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Film Of The Week: WOW

WOW by Chic & Artistic (2016) (France) (5m) *

With the winners of the last competition now on their own page, here's a look back a previous competition film. The dialogue-free WOW is a palindromic film; meaning that it is the same backwards as it is forwards. This is an interesting conceit in a short film, for when certain scenes are played backwards, their meanings appears to be reversed too. So in a love story, a beginning becomes an ending, a connection becomes a separation. The film stars two French models: lingerie model Charlene Perillat and Kevin Drelon.


Salam by Claire Fowler (2018) (USA) (14m)

Salam was supported by the Shore Scripts Short Film Fund and was selected for some of the best film festivals in the UK and USA. It takes place over the course of one night and tells the story of the eponymous Salam, a Palastinian working as a Lyft (like Uber) driver in New York. She hears a family member has been injured in a bombing just before she picks up an American woman who appears to be running away from an abusive partner. The two women make a strange connection before Salam finally hears news from home.

Caroline by Logan George & Celine Held (2018) (USA) (11m)

Caroline is very - and I mean very - reminiscent of Andrea Arnold's 2003 Oscar winning short film Wasp. That is not to say that Caroline is not a very accomplished film with wonderful acting - especially from its young lead - in its own right. Caroline is set in North America and tells the story of a single mother with an interview but no-one to look after her three young children, the eldest of which is called Caroline. She has little choice but to leave them in the car while she goes inside for the interview but concerned passers-by soon get involved.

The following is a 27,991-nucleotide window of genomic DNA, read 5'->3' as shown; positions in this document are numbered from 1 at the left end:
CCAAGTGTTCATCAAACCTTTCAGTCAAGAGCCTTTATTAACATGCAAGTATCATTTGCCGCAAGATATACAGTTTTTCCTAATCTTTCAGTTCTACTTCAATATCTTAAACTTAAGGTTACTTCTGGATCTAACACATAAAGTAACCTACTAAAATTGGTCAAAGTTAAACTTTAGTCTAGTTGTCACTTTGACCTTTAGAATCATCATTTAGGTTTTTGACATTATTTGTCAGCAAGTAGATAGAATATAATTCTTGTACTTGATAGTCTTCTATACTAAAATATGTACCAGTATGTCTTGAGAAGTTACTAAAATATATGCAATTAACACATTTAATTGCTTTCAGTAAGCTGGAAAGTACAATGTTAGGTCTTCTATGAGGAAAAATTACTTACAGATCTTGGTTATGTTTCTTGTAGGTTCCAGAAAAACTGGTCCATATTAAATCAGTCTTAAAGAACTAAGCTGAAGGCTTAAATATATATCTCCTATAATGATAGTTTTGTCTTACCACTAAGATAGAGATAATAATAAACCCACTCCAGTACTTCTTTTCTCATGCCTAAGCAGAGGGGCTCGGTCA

Autumn Leaves by Saman Hosseinpuor (2015) (Iran) (4m) *

Written and directed by Iranian filmmaker Saman Hosseinpuor, Autumn Leaves was voted Best Short Short in the 10th FILMSshort competition. It tells the story of a little girl who wants to stay at home and play with a fallen leaf but must go to school instead. We follow her as she makes her way through the streets until she arrives at school, where leaves are no longer a source of amusement. It is a subtle, dialogue-free film full of beautiful shots and showing a side of Iran not normally seen by Westerners.

Your Eyes, Will I Ever by Félicien Colmet Daâge ('18) (France) (4m)

Your Eyes, Will I Ever has won the Best Animated Short Film award in the FILMSshort competiton. Directed by Paris-based animator Félicien Colmet Daâge for the titular song by four-person French band, Krill. It focuses on a couple who live a cocooned life in the middle of a desert populated by massive butterflies. The woman in the couple is captivated by the huge insects and the man soon finds her in a literal cocoon as she begins her metamorphosis.


The Moon Fall Unconscious by Nico Scheepers (2017) (SA) (23m)

The winner of the GRAND PRIZE is The Moon Falls Unconscious (Die Maan Val Bewusteloos), a beautifully made fantasy short film from South Africa. Made in Afrikaans (a language derived from Dutch), it tells the story of the young Mia, who lives with her caring but ageing grandparents and wants to learn where she came from. All she knows are the fairytales that her grandparents have told her. But what really happened to the rest of her family?